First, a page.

Saturday, May 10, 2008

Rockabye Rocks!

Over the past few months, I've read a few non-fiction books and memoirs. I generally enjoy memoirs because I like hearing about people's experiences. However, I have been a bit disappointed lately in many of the memoirs. Just because a person has an interesting story to tell, does not mean that they are good writers who can tell the story well.

Rockabye: From Wild to Child, by Rebecca Woolf, does not have this problem. Rebecca's blog Girl's Gone Child was one of the first mommybloggers I started reading. Because of her exceptional writing in addition to her interesting experiences, I never left her site. If you haven't discovered her yet, I suggest going to her site and buying her book. They are both worth it.

Rockabye is Rebecca's story of her unplanned pregnancy, subsequent marriage, and her transition into motherhood. While her story is perhaps in almost every way different from mine, I found myself related in so many ways to what she went through and the thoughts and feelings she had while going through these transitions. Even the areas that I could not relate to directly were told so well that I could understand and even embrace her decisions and feelings. That is a remarkable talent in a storyteller.

Rebecca's writing is simply amazing. I was maybe 10 pages into the book when I looked up at my husband and said, "Now THAT is how you write a book!"* Her rich writing is full of details that draw you in and make her world your world. I'm incredibly impressed by her ability to introspectively view her own life, feelings and emotions and express her deep analyses and conclusions. Even if you have no interest in what it is like to be a new mother, suddenly thrust into parenthood and marriage, her writing is so beautiful that this book would be a joy to read.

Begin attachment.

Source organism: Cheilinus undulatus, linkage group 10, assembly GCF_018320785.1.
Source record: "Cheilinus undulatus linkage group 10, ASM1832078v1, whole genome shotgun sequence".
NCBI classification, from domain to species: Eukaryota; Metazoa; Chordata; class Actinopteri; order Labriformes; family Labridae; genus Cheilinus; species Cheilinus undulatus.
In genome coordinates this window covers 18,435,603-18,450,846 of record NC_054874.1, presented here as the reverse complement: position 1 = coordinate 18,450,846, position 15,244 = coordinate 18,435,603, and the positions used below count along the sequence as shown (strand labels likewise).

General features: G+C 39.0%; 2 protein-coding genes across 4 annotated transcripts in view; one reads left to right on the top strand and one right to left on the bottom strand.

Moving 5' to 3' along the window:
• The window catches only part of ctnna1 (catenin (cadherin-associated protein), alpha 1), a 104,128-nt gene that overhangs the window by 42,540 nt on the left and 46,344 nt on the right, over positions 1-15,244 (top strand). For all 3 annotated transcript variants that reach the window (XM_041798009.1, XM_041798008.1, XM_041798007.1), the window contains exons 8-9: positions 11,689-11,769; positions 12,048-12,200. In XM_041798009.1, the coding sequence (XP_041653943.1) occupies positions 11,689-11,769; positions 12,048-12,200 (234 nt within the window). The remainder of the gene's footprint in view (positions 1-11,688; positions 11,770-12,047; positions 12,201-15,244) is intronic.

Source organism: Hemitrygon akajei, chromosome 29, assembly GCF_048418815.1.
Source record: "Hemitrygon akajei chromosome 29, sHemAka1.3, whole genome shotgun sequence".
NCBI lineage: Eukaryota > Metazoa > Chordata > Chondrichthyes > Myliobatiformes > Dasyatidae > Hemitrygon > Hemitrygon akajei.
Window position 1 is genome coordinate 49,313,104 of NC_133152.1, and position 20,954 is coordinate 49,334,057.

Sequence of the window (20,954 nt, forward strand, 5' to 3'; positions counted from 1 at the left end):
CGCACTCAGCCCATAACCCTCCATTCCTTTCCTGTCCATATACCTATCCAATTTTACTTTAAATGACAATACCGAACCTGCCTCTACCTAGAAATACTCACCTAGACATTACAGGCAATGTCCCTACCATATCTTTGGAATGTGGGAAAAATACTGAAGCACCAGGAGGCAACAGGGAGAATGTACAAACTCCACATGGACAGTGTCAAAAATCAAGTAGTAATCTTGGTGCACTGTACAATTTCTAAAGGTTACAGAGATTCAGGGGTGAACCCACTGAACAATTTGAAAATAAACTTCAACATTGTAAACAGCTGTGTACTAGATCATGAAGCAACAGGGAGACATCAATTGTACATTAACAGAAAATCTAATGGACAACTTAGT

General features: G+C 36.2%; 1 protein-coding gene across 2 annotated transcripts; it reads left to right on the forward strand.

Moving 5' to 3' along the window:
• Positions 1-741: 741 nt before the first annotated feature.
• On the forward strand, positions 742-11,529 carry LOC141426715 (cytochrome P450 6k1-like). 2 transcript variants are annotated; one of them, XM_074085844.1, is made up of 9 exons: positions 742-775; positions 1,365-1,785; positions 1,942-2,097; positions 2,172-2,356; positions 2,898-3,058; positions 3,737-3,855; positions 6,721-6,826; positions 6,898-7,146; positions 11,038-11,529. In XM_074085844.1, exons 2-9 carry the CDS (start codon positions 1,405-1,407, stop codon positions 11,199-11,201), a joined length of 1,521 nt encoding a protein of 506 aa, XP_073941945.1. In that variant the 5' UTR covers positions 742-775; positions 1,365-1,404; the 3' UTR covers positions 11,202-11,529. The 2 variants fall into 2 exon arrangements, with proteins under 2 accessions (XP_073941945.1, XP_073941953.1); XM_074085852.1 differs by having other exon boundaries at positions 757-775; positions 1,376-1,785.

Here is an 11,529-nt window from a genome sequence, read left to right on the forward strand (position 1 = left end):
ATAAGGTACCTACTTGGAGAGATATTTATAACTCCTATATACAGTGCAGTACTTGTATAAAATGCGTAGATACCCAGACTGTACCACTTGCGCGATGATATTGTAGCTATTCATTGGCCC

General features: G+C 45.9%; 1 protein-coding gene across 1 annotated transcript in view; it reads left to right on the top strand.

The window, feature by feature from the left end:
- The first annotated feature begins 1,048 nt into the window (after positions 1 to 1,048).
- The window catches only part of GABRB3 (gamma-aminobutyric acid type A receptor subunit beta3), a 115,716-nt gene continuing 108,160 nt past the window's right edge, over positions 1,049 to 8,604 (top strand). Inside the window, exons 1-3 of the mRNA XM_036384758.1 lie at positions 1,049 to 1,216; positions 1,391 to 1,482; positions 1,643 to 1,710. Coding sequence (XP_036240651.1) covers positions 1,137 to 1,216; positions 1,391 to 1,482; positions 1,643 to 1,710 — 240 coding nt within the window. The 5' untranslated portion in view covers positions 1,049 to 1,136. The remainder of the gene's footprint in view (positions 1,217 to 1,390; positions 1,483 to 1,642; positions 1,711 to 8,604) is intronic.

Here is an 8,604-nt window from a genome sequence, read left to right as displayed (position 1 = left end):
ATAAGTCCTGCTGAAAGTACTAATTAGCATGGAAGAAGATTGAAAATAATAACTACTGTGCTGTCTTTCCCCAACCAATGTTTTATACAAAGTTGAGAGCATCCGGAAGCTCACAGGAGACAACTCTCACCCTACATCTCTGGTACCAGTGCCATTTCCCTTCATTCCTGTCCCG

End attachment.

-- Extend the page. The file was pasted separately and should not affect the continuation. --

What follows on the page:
I happen to love the topic of parenthood, and I loved reading about Rebecca's struggles and joys. Being a new mom or dad is tough in so many ways, and Rebecca captured many of those ways that I believe are pretty universal, as well as some that are more unique. What she shared was not a day-by-day account of her son's growth, it was not four-page chapter sound bites with trite snippets of life or thoughts. It was the deep reflection of what went on in her head through pregnancy and the first few years of her son's life. She also showed how having a child is worth all the rough times and how the love you experience is greater than anything you knew before.

For those of you who wonder how I make time to read, try reading this book and you'll see how quickly you get sucked in and make time for it.

For other reviews, check out The Parent Bloggers Network's post on the book.

*This was in reference to the previous memoir I read right before this book which had an interesting story, but I found to be poorly written in many ways. Of course Londo got to hear all my grips about the previous book.

(Copied from a post originally on Cara Mama.)

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